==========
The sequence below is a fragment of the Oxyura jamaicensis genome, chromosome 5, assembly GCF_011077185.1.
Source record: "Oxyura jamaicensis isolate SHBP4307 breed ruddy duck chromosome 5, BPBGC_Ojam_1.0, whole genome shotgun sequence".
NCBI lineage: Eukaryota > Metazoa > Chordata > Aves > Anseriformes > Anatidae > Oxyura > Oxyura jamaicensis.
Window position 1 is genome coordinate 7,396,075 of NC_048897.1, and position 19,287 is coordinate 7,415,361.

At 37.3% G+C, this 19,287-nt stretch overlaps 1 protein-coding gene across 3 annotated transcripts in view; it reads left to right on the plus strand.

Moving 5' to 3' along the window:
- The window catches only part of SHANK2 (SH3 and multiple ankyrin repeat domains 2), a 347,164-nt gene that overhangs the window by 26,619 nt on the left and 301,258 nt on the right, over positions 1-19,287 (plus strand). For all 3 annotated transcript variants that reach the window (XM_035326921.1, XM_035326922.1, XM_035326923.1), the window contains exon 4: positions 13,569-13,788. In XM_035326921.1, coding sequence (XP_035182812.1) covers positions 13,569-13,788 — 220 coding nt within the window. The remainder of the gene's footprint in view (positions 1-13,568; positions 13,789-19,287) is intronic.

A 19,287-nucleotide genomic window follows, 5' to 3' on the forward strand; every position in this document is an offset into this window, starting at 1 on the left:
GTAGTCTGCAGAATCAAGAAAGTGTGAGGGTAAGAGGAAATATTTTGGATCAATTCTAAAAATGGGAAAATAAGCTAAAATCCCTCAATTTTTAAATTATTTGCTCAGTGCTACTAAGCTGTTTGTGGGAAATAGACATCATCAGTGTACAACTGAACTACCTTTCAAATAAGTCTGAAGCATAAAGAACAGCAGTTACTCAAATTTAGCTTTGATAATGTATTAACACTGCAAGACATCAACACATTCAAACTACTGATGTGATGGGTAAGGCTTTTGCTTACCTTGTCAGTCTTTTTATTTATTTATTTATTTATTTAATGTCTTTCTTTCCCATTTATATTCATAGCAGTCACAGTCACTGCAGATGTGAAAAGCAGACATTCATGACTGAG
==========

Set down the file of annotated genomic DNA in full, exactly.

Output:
The sequence below is a fragment of the Oxyura jamaicensis genome, chromosome 5, assembly GCF_011077185.1.
Source record: "Oxyura jamaicensis isolate SHBP4307 breed ruddy duck chromosome 5, BPBGC_Ojam_1.0, whole genome shotgun sequence".
NCBI lineage: Eukaryota > Metazoa > Chordata > Aves > Anseriformes > Anatidae > Oxyura > Oxyura jamaicensis.
Window position 1 is genome coordinate 7,396,075 of NC_048897.1, and position 19,287 is coordinate 7,415,361.

At 37.3% G+C, this 19,287-nt stretch overlaps 1 protein-coding gene across 3 annotated transcripts in view; it reads left to right on the plus strand.

Moving 5' to 3' along the window:
- The window catches only part of SHANK2 (SH3 and multiple ankyrin repeat domains 2), a 347,164-nt gene that overhangs the window by 26,619 nt on the left and 301,258 nt on the right, over positions 1-19,287 (plus strand). For all 3 annotated transcript variants that reach the window (XM_035326921.1, XM_035326922.1, XM_035326923.1), the window contains exon 4: positions 13,569-13,788. In XM_035326921.1, coding sequence (XP_035182812.1) covers positions 13,569-13,788 — 220 coding nt within the window. The remainder of the gene's footprint in view (positions 1-13,568; positions 13,789-19,287) is intronic.

A 19,287-nucleotide genomic window follows, 5' to 3' on the forward strand; every position in this document is an offset into this window, starting at 1 on the left:
GTAGTCTGCAGAATCAAGAAAGTGTGAGGGTAAGAGGAAATATTTTGGATCAATTCTAAAAATGGGAAAATAAGCTAAAATCCCTCAATTTTTAAATTATTTGCTCAGTGCTACTAAGCTGTTTGTGGGAAATAGACATCATCAGTGTACAACTGAACTACCTTTCAAATAAGTCTGAAGCATAAAGAACAGCAGTTACTCAAATTTAGCTTTGATAATGTATTAACACTGCAAGACATCAACACATTCAAACTACTGATGTGATGGGTAAGGCTTTTGCTTACCTTGTCAGTCTTTTTATTTATTTATTTATTTATTTAATGTCTTTCTTTCCCATTTATATTCATAGCAGTCACAGTCACTGCAGATGTGAAAAGCAGACATTCATGACTGAG